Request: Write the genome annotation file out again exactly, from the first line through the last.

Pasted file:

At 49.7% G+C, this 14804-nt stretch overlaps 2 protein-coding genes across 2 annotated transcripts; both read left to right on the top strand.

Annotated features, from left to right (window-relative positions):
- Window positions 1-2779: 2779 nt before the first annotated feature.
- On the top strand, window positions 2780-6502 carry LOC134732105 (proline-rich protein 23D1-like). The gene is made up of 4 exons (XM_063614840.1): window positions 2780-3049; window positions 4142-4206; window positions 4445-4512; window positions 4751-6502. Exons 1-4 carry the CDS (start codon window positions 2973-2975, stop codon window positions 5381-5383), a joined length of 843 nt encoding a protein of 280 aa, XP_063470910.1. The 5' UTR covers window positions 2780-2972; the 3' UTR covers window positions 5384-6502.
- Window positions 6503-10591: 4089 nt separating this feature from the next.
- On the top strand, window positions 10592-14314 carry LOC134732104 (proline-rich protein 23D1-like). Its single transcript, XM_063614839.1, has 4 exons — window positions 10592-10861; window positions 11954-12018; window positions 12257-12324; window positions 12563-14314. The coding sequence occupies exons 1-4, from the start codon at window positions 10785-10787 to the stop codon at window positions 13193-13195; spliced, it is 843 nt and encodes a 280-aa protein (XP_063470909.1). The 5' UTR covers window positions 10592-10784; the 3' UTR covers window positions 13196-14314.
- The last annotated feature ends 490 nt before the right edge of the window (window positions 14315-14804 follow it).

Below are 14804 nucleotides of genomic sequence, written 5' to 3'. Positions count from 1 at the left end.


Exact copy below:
At 49.7% G+C, this 14804-nt stretch overlaps 2 protein-coding genes across 2 annotated transcripts; both read left to right on the top strand.

Annotated features, from left to right (window-relative positions):
- Window positions 1-2779: 2779 nt before the first annotated feature.
- On the top strand, window positions 2780-6502 carry LOC134732105 (proline-rich protein 23D1-like). The gene is made up of 4 exons (XM_063614840.1): window positions 2780-3049; window positions 4142-4206; window positions 4445-4512; window positions 4751-6502. Exons 1-4 carry the CDS (start codon window positions 2973-2975, stop codon window positions 5381-5383), a joined length of 843 nt encoding a protein of 280 aa, XP_063470910.1. The 5' UTR covers window positions 2780-2972; the 3' UTR covers window positions 5384-6502.
- Window positions 6503-10591: 4089 nt separating this feature from the next.
- On the top strand, window positions 10592-14314 carry LOC134732104 (proline-rich protein 23D1-like). Its single transcript, XM_063614839.1, has 4 exons — window positions 10592-10861; window positions 11954-12018; window positions 12257-12324; window positions 12563-14314. The coding sequence occupies exons 1-4, from the start codon at window positions 10785-10787 to the stop codon at window positions 13193-13195; spliced, it is 843 nt and encodes a 280-aa protein (XP_063470909.1). The 5' UTR covers window positions 10592-10784; the 3' UTR covers window positions 13196-14314.
- The last annotated feature ends 490 nt before the right edge of the window (window positions 14315-14804 follow it).

Below are 14804 nucleotides of genomic sequence, written 5' to 3'. Positions count from 1 at the left end.